Article Text

Download PDFPDF
John Braxton Hicks (1823–97) and painless uterine contractions
  1. Peter M Dunn
  1. Department of Child Health Bristol University Southmead Hospital Southmead Bristol BS10 5NB
  1. Professor Peter Dunn.

Statistics from

Request Permissions

If you wish to reuse any or all of this article please use the link below which will take you to the Copyright Clearance Center’s RightsLink service. You will be able to get a quick price and instant permission to reuse the content in many different ways.

John Braxton Hicks was born in Rye, Sussex, in 1823. His father, Edward Hicks, was a Justice of the Peace and a banker from Lymington in Hampshire. After a private education near Winchester, John was apprenticed to Dr Fluder of Lymington. At the age of 18 he entered Guy’s Hospital Medical School, where he won many prizes and honours, as well as being a successful oarsman. Graduating MB from the University of London in 1847, he went on to obtain an MD in 1851.

At first, wishing to marry, he entered general practice in Tottenham, but in 1858 was recruited by Guy’s Hospital as assistant obstetric physician. The following year he became a member of the Royal College of Physicians of London (Fellow, 1866). He also held diplomas from the Royal College of Surgeons and the Society of Apothecaries. In 1868 he was promoted full obstetric physician at Guy’s and in 1883 consulting physician. He also held appointments at St Mary’s Hospital, the Royal Maternity Charity, and the Royal Infirmary. (fig 1)1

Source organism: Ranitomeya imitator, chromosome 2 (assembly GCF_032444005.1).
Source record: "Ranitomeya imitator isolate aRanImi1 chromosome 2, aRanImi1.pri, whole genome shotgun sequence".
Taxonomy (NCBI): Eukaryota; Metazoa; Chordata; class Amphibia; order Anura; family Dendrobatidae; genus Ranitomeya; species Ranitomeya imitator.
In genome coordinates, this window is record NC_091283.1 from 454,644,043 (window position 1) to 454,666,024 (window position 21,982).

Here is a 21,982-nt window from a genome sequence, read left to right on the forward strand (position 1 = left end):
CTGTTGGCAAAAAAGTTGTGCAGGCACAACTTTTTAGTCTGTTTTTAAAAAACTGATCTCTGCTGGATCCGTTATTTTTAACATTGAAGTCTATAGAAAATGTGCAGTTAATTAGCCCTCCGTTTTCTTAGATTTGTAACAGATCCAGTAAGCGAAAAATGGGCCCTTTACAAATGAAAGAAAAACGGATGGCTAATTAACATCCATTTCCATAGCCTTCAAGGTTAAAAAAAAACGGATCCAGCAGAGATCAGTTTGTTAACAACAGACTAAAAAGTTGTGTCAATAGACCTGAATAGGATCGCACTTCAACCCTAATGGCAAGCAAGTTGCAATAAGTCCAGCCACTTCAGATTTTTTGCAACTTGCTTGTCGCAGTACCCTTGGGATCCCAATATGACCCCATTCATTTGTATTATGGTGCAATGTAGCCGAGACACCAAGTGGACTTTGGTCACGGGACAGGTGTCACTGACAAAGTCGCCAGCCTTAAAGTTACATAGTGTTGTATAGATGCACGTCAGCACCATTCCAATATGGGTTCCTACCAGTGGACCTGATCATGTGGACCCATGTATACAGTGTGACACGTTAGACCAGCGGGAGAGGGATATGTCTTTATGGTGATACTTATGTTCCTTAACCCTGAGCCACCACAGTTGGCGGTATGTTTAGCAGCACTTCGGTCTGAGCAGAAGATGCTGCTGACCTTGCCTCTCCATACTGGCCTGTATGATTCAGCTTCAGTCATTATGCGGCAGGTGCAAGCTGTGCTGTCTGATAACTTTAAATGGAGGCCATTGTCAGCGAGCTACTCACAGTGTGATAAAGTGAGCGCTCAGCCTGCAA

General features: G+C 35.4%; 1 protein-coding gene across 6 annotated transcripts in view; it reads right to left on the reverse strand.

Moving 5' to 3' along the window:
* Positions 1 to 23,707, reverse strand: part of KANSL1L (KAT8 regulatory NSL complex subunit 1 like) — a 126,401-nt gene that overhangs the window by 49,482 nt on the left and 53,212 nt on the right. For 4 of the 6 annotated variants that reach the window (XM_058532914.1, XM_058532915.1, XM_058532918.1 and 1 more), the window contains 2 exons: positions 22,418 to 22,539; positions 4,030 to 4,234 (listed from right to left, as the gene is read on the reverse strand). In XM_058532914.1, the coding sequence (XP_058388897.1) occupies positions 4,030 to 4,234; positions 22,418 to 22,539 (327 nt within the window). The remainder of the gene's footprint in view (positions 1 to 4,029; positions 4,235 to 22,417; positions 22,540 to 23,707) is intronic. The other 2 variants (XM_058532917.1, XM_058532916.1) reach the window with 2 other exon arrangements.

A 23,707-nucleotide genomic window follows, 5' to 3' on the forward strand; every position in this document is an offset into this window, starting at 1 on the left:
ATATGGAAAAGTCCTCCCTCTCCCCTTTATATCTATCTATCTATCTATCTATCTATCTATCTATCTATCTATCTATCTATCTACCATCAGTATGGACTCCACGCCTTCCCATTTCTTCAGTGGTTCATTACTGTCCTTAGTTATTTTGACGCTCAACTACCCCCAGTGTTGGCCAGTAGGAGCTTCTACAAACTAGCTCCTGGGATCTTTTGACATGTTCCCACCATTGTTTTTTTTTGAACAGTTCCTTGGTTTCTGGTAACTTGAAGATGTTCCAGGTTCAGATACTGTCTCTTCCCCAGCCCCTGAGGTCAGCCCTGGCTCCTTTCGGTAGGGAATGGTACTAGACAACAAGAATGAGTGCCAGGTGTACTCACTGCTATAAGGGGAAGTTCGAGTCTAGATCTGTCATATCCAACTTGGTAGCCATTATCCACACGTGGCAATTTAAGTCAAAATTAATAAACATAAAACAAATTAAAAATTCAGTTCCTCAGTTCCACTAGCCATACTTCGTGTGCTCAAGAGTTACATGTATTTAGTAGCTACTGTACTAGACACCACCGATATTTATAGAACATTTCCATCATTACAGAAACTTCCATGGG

Figure 1

John Braxton Hicks in 1872.

Braxton Hicks had a natural aptitude for scientific research. Enthusiastic, inventive, intelligent and hard working, he also paid meticulous attention to detail. Recognised as a pioneer in midwifery, with 133 medical publications to his name, he is best known for being the first physician to describe bipolar version of the fetus2 and the painless rhythmic contractions of the uterus that occur throughout pregnancy.3

On bipolar version of the fetus

“The method I have found successful, and very easy of application, is conducted thus:- We will suppose the simplest condition, a case where the uterus is passive, membranes unbroken, the liquor amnii plentiful, the os uteri expanded sufficiently to detect the presentation, which is cephalic ... the left hand, with the usual precautions, into the vagina, …

View Full Text